Tonight’s Native Affairs debate between Pita Sharples and Don Brash is now up on their website, and it is must-watch television for a few reasons. The first and most immediately evident is Julian Wilcox’s quality as an interviewer and moderator — this was not a structured debate, with time allotted and mechanical switches between speakers, nor preset, pre-scripted questions. It was a free-flowing affair, with Wilcox acting as both interviewer and moderator; and throughout the two speakers were respectful, genuine, and both had ample opportunity to get their points across. It was superbly done. (Hone Harawira, in a later discussion, twice jokingly invited Wilcox to stand for Te Mana, but for mine he’s too valuable in the media.)
Another reason it was remarkable was because of Don Brash’s bizarre, out-of-touch equation of sentimental or cultural attachment to natural features — maunga, awa, moana and so on — with “animism”. It’s a perverse position to take, given the deep connection New Zealanders — both MÄori and PÄkehÄ — have to their landscape, about which I’ve written before. Imagine, if you will, a series of billboards featuring Aoraki Mt Cook, the Waitemata Harbour or Rangitoto, the Waikato or the Whanganui, Wakatipu, Taupo, or my own ‘home’ mountain of Taranaki — with the legend “Brash thinks this is just a lot of water”, or “Brash thinks this is just a rock”. If ACT were politically relevant, it might be worth doing.
Cash Rules Everything Around Me
C.R.E.A.M, get the money
Dollar dollar bill y’all
— Wu-Tang Clan
Like the gangstas of Staten Island legend, this sense that only what’s literal and material matters, that when push comes to shove, money trumps everything is integral to the faux-rational actor model to which ACT subscribes, and this leads into the major thing which made this interview important:
(Image snapped by Michael John Oliver, via twitter, thanks!)
And a brief transcript:
Brash: “Pita, I put …”
Sharples: “No, you didn’t.”
Brash: …”Apirana ta…Ngata on …”
Sharples: “The country put that on. Let’s be clear about that.”
Brash: “I made the decision. I made the decision, as governor. And I put him on that because I think he’s one of the greatest ever New Zealanders.”
Don Brash, the archetypal white rich guy, brought along a fifty dollar note — a note that many poor MÄori voters rarely even see — to a debate that was substantively about the reasons why MÄori are politically, socially, and economically deprived.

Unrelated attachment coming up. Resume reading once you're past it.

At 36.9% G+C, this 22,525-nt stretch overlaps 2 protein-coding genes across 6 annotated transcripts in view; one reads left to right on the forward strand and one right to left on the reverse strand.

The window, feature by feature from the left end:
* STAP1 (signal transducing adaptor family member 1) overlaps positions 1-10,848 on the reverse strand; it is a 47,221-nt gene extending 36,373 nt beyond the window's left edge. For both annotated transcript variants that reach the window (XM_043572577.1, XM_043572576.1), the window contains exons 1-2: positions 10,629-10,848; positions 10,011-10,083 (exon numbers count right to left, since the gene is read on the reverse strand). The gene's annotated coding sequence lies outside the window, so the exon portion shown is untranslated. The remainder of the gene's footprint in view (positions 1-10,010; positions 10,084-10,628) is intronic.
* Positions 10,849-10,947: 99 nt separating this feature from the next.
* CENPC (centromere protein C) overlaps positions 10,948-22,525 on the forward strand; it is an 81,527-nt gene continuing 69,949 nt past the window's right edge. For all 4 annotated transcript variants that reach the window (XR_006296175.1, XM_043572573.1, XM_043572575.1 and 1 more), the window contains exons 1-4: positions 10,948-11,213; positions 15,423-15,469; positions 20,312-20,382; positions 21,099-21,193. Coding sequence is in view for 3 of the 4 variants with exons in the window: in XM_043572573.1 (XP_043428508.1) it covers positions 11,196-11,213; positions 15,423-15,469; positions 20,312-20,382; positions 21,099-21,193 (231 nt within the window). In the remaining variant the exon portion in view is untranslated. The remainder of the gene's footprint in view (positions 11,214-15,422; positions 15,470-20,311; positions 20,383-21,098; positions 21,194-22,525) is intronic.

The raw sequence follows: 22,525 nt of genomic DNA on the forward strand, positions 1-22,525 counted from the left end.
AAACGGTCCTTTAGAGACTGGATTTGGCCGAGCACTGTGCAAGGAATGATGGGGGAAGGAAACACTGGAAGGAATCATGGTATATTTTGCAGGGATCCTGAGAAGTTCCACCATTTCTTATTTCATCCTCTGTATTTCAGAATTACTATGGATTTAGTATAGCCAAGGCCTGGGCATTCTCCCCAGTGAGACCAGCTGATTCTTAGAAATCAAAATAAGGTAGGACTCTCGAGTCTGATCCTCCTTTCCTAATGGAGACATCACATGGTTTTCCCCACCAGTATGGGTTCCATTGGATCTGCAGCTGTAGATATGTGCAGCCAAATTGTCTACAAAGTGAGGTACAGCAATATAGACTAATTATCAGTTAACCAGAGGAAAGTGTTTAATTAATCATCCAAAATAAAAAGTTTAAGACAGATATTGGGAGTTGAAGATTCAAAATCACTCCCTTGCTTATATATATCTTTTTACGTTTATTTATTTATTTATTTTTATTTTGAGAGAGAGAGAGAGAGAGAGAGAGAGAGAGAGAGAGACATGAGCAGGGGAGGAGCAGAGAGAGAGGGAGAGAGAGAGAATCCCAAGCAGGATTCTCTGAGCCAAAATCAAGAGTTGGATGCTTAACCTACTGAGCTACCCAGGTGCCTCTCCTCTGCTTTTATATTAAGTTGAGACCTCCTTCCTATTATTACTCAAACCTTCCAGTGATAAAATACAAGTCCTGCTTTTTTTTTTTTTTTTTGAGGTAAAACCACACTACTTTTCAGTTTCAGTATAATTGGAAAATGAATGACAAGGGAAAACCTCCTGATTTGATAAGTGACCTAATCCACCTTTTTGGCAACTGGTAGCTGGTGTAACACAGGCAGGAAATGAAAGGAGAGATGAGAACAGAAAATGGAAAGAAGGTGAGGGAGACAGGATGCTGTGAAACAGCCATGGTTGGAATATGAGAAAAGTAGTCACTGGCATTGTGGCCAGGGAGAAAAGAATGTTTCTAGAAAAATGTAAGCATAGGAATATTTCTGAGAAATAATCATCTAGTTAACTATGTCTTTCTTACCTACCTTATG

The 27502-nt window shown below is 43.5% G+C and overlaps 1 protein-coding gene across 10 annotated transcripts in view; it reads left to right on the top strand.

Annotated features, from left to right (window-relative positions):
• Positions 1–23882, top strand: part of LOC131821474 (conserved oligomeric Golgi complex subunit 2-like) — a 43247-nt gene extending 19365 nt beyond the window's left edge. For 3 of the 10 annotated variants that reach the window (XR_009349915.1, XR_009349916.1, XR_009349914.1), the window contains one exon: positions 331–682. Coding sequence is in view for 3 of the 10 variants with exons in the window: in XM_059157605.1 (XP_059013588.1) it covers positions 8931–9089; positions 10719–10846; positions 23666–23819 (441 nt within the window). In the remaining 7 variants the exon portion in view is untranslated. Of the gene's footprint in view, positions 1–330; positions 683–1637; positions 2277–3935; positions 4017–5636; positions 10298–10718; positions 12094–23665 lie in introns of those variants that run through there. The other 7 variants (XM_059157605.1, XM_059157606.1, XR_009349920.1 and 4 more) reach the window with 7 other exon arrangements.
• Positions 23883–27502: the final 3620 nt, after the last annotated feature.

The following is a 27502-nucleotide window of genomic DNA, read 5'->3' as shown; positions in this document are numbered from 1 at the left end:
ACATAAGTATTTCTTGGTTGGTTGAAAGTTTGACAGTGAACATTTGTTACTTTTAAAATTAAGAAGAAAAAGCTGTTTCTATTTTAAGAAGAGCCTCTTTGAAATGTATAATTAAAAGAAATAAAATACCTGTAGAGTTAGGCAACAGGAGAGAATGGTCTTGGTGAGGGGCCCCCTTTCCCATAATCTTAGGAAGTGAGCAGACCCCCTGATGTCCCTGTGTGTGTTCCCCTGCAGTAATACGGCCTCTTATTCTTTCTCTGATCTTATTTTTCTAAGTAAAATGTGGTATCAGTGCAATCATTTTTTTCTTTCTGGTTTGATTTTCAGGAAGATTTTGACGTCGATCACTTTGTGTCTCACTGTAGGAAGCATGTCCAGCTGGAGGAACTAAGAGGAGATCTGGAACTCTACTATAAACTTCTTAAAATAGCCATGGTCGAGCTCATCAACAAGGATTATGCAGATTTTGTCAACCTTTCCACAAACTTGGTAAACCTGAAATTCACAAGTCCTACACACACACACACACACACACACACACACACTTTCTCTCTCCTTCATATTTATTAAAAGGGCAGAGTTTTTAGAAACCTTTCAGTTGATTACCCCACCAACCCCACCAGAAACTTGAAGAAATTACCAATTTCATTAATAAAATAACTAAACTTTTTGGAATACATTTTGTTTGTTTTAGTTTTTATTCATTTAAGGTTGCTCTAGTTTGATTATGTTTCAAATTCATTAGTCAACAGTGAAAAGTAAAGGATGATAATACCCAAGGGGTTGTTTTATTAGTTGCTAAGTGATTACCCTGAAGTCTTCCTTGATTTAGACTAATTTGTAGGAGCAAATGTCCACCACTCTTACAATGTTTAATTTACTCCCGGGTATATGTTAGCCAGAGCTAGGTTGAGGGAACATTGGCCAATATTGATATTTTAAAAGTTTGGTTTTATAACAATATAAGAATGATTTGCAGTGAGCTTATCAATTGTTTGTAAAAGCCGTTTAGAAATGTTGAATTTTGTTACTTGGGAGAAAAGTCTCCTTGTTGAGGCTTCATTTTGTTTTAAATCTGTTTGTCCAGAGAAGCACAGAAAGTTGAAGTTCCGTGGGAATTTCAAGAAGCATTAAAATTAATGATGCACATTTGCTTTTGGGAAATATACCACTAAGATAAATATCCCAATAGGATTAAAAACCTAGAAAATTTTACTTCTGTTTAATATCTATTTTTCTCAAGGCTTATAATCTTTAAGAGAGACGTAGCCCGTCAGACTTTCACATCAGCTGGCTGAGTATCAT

To appeal to Sir Apirana Ngata in a newspaper advertisement — as Brash did this weekend — is merely crass. To bring that actual visage in as a prop in an argument to dismantle the Aotearoa that Ngata and others had worked to build — that, as Sharples said, Ngata was criticised for being a “radical” by rich white guys like Don Brash — and seeking to imprint his divisive and offensive policies with Ngata’s mana is offensive to the man’s memory. To seek to take personal credit for Ngata’s mana being properly recognised — “I made the decision” — is obscene. To play a statesman’s memory like a chip on a weak hand at the last-chance saloon is no sort of respect. It is the ultimate “I’m not racist” gambit — “look, some of my best banknotes have Maaris on”. I wonder if he would treat the memory of Sir Edmund Hillary or Kate Sheppard in this way. Distancing himself from John Ansell’s misogyny by saying “hey, I put a broad on the $10” would be a thing to see. He had a decent crack at “I’m not racist, my wife’s from Singapore” back in the day.
Don Brash, during his brief run in politics, accumulated a series of bad images — “poor optics” as the lingo goes. Walking the plank, struggling to climb into the racing car, scooping mud out of his mouth at Waitangi, and so on. This image — of Brash big-noting to MÄoridom, if you’ll excuse the phrase; showing them who’s got the Benjamins, or the Apis — should be one of the enduring memories of the campaign. Brash probably thinks it’s a smart symbolic play, but it calls to mind a bunch of things he doesn’t want to call to peoples’ minds — his own wealth, the extent to which he’s economically out of touch with those he claims to want to represent, and perhaps most of all an almost unspeakably flawed sense of political and historical reverence, which places him out of touch at a deeper level; a level of shared sentiment and aspiration, of common culture and values.
In television, the rule is: don’t tell, show. No matter how often he tells Aotearoa that he shares our views and aspirations, we won’t believe it unless he shows us. Since storming the lofty heights of the ACT party Brash is busily telling us that what we stand for what he stands for, despite 98.3% of the evidence contradicting that assertion. And now he’s showing us exactly the same.